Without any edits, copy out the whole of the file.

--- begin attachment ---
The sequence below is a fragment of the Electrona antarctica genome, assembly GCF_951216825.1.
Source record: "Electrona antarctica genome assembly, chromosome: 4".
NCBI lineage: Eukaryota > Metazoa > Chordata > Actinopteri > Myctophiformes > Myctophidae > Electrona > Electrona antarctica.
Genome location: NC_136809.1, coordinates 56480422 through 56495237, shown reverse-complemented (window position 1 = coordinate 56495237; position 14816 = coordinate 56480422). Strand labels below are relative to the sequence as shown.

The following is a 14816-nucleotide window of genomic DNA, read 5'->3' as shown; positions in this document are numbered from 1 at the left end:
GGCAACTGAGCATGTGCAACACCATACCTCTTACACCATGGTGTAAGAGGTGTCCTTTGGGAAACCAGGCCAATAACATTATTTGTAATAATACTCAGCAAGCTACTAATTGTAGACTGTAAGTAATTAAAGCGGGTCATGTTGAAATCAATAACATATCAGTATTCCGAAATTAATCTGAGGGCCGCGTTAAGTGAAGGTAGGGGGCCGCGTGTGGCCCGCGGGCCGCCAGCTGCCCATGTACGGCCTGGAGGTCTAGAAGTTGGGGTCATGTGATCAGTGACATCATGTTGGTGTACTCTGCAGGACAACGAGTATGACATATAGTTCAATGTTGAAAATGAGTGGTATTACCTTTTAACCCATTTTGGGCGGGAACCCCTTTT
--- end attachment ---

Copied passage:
The sequence below is a fragment of the Electrona antarctica genome, assembly GCF_951216825.1.
Source record: "Electrona antarctica genome assembly, chromosome: 4".
NCBI lineage: Eukaryota > Metazoa > Chordata > Actinopteri > Myctophiformes > Myctophidae > Electrona > Electrona antarctica.
Genome location: NC_136809.1, coordinates 56480422 through 56495237, shown reverse-complemented (window position 1 = coordinate 56495237; position 14816 = coordinate 56480422). Strand labels below are relative to the sequence as shown.

The following is a 14816-nucleotide window of genomic DNA, read 5'->3' as shown; positions in this document are numbered from 1 at the left end:
GGCAACTGAGCATGTGCAACACCATACCTCTTACACCATGGTGTAAGAGGTGTCCTTTGGGAAACCAGGCCAATAACATTATTTGTAATAATACTCAGCAAGCTACTAATTGTAGACTGTAAGTAATTAAAGCGGGTCATGTTGAAATCAATAACATATCAGTATTCCGAAATTAATCTGAGGGCCGCGTTAAGTGAAGGTAGGGGGCCGCGTGTGGCCCGCGGGCCGCCAGCTGCCCATGTACGGCCTGGAGGTCTAGAAGTTGGGGTCATGTGATCAGTGACATCATGTTGGTGTACTCTGCAGGACAACGAGTATGACATATAGTTCAATGTTGAAAATGAGTGGTATTACCTTTTAACCCATTTTGGGCGGGAACCCCTTTT